Sunday, April 14, 2013



Directed by Danny Boyle
Written by Joe Ahearne & John Hodge

     Danny Boyle is no stranger to highly kinetic packed films with mesmerizing cinematography and intense music. His latest effort Trance nails the lensing and music down but tends to become saturated in its attempts at being too clever. That is not to say I did not enjoy the multiple, and I mean multiple plot twists and turns, the graphic nature of its violence and the flat out fact that Danny Boyle is an extremely talented director. It just got to a point where all those twists caused the story to become a confusing, tension-less noir that's overall energy and visuals kept it from being a total misfire by Boyle.
     Simon (James McAvoy) is a fine art auctioneer who is in the depths of a gambling addiction and debt. He meets up with Franck (Vincent Cassell) who pays his debts but in return wants Simon to help him steal an expensive Goya painting. Simon is stealing the painting with ulterior motives and Franck catches him and clubs him on the head causing Simon to forget where he has put the painting. They use Elizabeth, a hypnotherapist (Rosario Dawson), to dig out Simon's amnesia and find the location of the painting. There, our story is set. A good premise with an outstanding opening sequence where Simon explains the intricate machinations of the proper heist. The energy, story and visuals are all there and my attention was in full swing, but as this story begins to unravel it loses its potency with an amalgamation of too many genres and left me with a feeling of being let down because the end result is unsatisfactory and felt as if it was a "I wasted my time" moment.
     The film is a neo noir but does not hold any of smooth flow that Boyle's first noir film Shallow Grave (1994)contained. That is a great film. Instead of making a plot that is simple, but devious, he has made one that attempts to change the range and level of the story one too many times. It is dark, Boyle does not shy away from a view moments of gruesome violence and torture, moody and full of twists, and has a female with possible intentions of her own, but is too muddled. It also goes from a heist film to a revenge actioner to a psychosexual thriller with an ever so nude shot of Elizabeth that holds key plot points but feels out of place, to a dreamlike mystery that is void of any tension and focus. The script by Hodge, who worked with Boyle on Shallow Grave and Trainspotting (1996), and Ahearne needed to have a punch at the end that did not dive right into the maelstrom of being way too clever for its own good. I understand everything that happened by the end of the film but was too annoyed and exhausted to care. There were too many elements and genres that drove what started as a good story into being a mediocre, if not frustrating film.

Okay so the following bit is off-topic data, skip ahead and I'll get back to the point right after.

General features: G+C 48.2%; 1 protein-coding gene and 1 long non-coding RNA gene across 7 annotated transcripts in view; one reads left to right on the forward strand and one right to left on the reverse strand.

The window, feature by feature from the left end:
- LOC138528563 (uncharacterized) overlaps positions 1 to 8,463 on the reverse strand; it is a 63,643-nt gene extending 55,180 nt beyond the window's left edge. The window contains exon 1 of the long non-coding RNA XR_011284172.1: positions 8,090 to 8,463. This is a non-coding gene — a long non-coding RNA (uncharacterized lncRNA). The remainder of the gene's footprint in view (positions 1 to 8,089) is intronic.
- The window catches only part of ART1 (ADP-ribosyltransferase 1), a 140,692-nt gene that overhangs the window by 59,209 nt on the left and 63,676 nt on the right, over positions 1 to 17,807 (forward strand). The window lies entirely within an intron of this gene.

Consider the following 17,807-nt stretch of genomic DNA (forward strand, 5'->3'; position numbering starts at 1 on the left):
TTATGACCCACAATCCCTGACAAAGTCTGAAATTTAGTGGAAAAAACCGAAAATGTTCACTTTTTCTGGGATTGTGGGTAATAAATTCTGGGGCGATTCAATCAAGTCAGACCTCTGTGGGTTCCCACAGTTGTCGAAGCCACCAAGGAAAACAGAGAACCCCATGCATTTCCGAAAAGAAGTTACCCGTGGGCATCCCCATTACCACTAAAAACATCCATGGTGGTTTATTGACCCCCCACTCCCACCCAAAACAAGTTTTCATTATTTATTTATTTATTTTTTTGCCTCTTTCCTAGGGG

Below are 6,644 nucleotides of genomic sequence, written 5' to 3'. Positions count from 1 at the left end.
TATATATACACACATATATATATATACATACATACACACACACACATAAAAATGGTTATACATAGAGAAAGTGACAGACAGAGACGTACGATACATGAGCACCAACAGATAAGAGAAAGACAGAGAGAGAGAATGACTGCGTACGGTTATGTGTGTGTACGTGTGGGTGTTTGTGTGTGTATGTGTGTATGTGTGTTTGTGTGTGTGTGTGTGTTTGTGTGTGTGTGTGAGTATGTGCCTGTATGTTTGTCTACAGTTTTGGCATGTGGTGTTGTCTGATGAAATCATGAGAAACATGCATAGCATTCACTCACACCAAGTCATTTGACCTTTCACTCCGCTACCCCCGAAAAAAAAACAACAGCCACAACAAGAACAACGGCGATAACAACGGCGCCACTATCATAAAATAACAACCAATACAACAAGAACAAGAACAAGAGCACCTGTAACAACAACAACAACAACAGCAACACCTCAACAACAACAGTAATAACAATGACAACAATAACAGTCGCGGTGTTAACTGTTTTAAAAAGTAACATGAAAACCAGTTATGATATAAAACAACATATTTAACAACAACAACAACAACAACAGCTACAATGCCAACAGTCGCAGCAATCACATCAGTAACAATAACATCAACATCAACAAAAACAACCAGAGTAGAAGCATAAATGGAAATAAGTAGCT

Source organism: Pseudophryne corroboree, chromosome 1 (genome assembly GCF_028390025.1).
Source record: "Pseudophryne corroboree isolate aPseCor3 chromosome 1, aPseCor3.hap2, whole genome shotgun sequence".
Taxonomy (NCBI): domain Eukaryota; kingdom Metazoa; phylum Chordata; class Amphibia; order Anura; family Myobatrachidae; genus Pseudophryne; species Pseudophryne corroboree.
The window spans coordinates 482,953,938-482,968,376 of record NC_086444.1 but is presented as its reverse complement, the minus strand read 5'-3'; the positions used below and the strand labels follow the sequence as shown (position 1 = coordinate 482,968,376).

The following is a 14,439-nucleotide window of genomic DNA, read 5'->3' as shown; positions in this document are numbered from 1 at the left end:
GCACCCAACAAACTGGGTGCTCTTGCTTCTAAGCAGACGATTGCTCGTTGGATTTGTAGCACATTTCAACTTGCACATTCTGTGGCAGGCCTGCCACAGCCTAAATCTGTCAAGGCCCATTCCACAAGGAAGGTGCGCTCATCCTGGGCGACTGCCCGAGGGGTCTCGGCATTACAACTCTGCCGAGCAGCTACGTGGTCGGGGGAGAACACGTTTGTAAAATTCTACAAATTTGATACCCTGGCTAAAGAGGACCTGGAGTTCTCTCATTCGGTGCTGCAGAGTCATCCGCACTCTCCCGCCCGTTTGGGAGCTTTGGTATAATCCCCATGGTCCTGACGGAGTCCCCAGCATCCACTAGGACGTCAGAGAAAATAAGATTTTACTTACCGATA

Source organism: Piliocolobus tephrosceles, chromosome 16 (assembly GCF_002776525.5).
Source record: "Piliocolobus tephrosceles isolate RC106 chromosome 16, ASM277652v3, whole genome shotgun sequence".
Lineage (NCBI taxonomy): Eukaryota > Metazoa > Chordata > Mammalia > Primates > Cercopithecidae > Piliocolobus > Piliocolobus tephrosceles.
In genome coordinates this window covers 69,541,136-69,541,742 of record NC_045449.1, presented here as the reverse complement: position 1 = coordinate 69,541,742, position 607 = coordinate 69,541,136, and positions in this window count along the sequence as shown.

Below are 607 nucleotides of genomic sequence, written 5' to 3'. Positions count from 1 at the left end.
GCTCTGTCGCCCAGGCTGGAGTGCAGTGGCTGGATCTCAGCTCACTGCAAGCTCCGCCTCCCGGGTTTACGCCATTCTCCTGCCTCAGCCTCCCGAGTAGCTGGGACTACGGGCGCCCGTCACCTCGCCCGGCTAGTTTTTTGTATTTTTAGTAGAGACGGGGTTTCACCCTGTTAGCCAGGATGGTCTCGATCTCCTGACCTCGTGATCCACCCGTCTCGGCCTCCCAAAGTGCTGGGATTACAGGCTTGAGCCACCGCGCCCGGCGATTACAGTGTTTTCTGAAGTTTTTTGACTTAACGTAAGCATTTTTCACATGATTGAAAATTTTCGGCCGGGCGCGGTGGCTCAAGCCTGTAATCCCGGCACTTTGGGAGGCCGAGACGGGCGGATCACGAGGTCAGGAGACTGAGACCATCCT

Cassell is great in the film. He almost toned down his ability to be sinister and truly unaffectionate while still being an evil mob like figure, but the real standout is Dawson. She shows a great deal of range and not because of the nudity. She holds her own and brings forth strength and despair that can be understood after seeing the film. McAvoy is pleasurable as always and simplistic, but his character really becomes frustrating as the film unravels. Another point is that I do not want to give away too many scenes or plot points because it is much better seeing it knowing as little as possible. Anthony Dod Mantle's lensing is has beautiful as always and his shots of these swanky, excessive flats are full of mirrors and neon lights that reflect reds and multiple images of different characters that lead to the varying levels of each characters intentions and motivations. Rick Smith's score is fast paced, upbeat and flows with the actions of the film without standing outside of the narrative.
     Danny Boyle is a fantastic director and can use stylistic photography and music like no other, but is in a bit of a slump right now. His last three efforts, the boring, feel good Slumdog Millionaire (2008), the one man going to a lose an arm film 127 Hours (2010) and Trance show his joy of tackling different genres but with limited focus. Some of this may be due to the fact he directed the London Summer Olympics ceremonies and his theatre obligations, but he has not knocked a film out of the park in a while. Really since the underrated sci-fi film Sunshine (2007). He is unbelievably talented and hopefully will find that mix of energy and storytelling that he did with his great earlier films Shallow Grave and Trainspotting, but with Trance his attempt at a stylish neo noir just left me with a feeling of too much mixing of genre without the pay off and storytelling to keep up with the energy. Multiple viewings would help though, but my initial reaction is highly mixed.

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